A pair of Florida children will soon be reunited with their mother after they were found in Estevan last week.
The children, who are aged nine and 12, were apprehended by the Estevan Police Service after officers were alerted to a custody dispute involving the children's mother and grandparents last Wednesday.
EPS Chief Del Block said the department received a report from the RCMP's International Border Enforcement Team informing them that a vehicle with Florida licence plates, which had been seen in the Energy City over the past few days, was connected to the investigation of two missing children from the Sunshine State.
"The information at the time was that it appeared to be family related, it wasn't a stranger abduction or anything like that," Block said during an interview with The Mercury Monday. "We contacted the sheriff's office in Panama City, Florida and found out that as of May 20, the court had awarded the natural mother custody of the two children.
"It is my understanding these children had been with the grandparents somewhere in the neighbourhood of five years or so and that (the mother) had been involved with the law and had been in and out of custody. (The grandparents) were raising the children and then she went to court and got custody."
Block said according to information they received, when the grandparents entered into Canada they were still considered the legal guardians of the two children and presented documentation at the border backing their claim. However, when the kids were not returned to their mother on May 20, she went to police in Panama City touching off the investigation that ultimately came to a head in Estevan.
"We had seen the vehicle parked in the Wal-Mart parking lot but there was no reason (for the EPS) to be involved in anything until we got the report that they were now flagged," said Block. "Once we had that information, we went over and talked to the people and the two children were apprehended against (the grandparents) wishes. The children were then turned over to Social Services and arrangements were made to get them back to the United States."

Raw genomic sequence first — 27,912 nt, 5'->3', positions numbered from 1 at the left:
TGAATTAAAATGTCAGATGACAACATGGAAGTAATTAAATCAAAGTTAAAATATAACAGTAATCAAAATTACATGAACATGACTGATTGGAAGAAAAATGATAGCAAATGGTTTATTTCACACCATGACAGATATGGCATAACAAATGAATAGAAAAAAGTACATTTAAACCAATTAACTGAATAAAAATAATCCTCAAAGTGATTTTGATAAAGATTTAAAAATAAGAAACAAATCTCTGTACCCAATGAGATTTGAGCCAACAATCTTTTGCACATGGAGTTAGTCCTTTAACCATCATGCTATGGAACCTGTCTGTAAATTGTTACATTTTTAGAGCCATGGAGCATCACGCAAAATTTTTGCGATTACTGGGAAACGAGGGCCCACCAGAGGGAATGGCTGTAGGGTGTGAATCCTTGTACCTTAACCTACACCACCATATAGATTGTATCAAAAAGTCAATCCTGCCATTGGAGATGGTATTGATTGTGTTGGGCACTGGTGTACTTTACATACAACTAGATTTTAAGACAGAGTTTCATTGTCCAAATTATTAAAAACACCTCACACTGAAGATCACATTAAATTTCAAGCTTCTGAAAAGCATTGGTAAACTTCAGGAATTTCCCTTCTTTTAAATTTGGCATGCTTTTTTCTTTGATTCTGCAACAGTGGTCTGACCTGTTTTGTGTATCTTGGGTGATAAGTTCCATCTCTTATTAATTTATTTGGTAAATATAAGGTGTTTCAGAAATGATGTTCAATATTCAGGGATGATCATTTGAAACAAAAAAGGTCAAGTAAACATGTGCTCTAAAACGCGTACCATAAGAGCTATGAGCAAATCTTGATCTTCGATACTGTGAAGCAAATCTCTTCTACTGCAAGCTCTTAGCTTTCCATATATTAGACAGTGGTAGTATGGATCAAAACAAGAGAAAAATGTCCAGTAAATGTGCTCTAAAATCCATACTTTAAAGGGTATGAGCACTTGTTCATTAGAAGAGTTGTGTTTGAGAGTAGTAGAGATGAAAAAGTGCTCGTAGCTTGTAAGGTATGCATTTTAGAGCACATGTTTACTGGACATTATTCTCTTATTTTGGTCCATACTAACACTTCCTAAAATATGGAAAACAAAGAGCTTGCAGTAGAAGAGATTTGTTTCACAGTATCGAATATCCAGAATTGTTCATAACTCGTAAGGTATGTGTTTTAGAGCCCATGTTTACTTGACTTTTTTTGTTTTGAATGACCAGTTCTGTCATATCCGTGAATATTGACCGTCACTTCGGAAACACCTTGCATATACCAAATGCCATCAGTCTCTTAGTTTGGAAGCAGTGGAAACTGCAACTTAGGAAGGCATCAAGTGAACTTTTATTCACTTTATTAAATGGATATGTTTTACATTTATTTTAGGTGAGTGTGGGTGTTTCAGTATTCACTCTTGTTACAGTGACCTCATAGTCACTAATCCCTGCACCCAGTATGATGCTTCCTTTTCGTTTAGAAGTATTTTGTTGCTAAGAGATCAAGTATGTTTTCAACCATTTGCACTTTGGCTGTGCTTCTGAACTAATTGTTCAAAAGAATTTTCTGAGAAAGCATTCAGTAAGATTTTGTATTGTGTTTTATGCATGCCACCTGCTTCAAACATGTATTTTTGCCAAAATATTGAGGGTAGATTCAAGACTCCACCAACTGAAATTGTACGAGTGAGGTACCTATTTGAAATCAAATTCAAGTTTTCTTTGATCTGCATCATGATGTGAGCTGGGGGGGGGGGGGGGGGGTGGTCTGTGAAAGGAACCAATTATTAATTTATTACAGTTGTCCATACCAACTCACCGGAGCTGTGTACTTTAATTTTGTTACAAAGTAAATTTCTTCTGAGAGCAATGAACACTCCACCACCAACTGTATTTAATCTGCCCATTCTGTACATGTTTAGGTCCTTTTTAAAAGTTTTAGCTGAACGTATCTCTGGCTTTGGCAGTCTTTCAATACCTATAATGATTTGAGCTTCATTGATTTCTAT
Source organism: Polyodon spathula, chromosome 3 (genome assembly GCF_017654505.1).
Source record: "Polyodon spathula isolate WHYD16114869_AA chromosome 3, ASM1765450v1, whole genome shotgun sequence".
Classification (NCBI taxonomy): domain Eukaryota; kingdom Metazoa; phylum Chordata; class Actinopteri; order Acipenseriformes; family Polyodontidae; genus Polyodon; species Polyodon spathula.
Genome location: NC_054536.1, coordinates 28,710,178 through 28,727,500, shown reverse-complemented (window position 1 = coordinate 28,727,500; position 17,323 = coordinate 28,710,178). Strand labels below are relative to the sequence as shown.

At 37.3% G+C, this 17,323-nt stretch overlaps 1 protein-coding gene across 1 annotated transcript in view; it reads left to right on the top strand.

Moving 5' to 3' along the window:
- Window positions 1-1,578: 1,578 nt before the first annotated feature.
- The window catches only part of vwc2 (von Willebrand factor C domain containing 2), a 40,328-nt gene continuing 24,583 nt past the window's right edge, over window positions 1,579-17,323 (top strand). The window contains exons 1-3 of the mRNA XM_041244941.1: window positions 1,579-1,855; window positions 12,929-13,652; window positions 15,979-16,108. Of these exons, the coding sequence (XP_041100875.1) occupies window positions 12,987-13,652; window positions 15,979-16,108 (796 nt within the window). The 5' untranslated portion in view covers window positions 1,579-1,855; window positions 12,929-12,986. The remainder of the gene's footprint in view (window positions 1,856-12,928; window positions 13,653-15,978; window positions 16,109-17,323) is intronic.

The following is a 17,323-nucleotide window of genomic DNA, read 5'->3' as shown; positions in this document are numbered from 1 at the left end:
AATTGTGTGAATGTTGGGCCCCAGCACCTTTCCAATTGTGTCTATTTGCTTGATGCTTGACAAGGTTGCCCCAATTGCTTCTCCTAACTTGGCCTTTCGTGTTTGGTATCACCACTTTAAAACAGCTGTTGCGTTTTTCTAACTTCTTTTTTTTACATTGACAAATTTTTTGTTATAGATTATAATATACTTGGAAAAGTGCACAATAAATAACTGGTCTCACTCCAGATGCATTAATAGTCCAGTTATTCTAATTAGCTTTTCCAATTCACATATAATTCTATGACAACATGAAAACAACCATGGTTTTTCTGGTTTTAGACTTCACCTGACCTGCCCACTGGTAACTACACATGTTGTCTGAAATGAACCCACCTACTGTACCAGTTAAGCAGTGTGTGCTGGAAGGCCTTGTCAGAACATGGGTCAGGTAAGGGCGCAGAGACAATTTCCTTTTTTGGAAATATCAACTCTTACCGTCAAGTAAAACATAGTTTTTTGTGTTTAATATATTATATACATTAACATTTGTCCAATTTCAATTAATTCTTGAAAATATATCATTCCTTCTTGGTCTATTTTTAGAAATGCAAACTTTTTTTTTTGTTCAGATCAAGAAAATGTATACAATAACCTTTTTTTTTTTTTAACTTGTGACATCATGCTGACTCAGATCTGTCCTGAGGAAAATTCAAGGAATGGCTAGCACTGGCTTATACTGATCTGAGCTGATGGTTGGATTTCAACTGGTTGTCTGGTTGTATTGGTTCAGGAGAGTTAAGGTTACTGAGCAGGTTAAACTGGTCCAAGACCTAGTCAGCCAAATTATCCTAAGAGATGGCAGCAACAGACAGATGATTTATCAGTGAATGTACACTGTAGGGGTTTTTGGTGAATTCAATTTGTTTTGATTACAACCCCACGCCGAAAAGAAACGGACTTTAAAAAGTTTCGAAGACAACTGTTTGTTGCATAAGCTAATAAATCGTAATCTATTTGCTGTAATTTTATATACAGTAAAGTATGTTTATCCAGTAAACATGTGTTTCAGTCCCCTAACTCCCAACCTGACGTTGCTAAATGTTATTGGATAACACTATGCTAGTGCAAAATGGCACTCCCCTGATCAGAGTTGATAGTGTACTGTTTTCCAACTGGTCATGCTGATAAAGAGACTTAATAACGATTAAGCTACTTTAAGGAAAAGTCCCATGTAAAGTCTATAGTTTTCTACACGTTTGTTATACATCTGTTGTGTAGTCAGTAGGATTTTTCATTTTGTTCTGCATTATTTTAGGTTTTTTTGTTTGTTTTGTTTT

The already strange story took another twist Thursday when the grandparents created a scene at a pair of locations in Estevan and allegedly made death threats to government employees, prompting the EPS to arrest them for uttering threats.
"(As of Wednesday) there was no grounds to hold them or arrest them so they were released. Then, through their persistence and in going to various locations here in town, they made a death threat if the children weren't turned back to them."
Block said right around the same time the arrests were made Friday, police in Florida issued a warrant for the grandparents, who are both in their 60s, on charges of concealing a minor contrary to a court order.
Shortly after taking the grandparents into custody the EPS turned them over to the RCMP and Canada Border Services Agency for further action. They were expected to face a deportation hearing Monday in Regina and will likely be returned to the United States in the near future.
Block said the incident was a somewhat unique one for the EPS given its international nature but as is always the case when children are involved the primary focus is their safety and well-being.
"We can't get into where they are better off. The court has ruled that they are to be with the mother, so we had to facilitate whatever we had to do to get them back there. It's just an unfortunate family situation and we can't take sides in those."